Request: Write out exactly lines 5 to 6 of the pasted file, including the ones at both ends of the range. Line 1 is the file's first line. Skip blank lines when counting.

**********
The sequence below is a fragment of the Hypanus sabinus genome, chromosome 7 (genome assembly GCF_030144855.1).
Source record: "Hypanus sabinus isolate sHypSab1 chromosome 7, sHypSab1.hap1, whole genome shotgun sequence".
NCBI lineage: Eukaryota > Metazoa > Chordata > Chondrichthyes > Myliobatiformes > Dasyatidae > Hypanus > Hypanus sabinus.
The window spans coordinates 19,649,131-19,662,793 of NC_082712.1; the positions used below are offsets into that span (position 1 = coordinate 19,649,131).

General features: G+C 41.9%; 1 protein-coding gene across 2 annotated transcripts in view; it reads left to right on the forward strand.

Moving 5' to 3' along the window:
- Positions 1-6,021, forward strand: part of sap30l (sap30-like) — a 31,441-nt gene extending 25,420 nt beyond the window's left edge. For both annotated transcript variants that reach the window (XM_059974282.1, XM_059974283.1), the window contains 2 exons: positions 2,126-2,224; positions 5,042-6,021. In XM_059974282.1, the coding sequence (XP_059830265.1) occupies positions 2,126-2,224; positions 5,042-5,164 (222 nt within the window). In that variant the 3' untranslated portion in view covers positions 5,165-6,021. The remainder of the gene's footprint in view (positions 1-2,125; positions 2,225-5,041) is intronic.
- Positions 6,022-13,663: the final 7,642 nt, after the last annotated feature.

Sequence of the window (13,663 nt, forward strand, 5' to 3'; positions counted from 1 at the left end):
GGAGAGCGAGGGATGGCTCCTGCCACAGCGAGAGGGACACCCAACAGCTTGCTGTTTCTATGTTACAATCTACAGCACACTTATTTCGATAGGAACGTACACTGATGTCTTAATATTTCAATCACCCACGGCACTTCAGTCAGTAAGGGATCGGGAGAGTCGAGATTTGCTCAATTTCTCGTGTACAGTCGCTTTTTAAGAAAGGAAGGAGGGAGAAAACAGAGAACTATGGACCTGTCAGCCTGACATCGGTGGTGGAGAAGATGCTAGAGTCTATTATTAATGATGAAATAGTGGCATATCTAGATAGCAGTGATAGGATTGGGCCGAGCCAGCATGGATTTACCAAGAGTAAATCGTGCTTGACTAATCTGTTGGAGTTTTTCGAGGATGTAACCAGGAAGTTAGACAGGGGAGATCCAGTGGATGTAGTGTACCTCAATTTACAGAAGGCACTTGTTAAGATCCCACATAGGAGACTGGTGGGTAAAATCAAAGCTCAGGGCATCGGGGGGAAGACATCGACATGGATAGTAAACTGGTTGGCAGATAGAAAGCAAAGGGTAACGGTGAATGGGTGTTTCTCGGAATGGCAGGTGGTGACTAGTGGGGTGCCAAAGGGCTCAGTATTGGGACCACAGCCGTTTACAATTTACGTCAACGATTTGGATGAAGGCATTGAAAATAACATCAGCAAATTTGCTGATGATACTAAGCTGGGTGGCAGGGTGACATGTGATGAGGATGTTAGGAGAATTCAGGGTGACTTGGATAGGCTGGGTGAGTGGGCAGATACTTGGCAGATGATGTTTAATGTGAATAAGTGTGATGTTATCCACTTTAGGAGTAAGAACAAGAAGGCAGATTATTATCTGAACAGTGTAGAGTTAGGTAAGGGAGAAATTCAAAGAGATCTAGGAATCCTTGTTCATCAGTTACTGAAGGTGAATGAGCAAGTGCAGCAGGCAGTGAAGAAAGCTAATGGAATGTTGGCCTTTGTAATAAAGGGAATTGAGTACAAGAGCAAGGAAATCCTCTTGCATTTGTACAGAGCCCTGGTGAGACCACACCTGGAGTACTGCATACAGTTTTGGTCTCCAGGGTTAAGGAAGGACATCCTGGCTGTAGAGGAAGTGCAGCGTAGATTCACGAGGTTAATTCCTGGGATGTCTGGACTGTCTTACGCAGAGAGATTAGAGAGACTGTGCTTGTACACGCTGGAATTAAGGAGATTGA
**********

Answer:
General features: G+C 41.9%; 1 protein-coding gene across 2 annotated transcripts in view; it reads left to right on the forward strand.

Moving 5' to 3' along the window: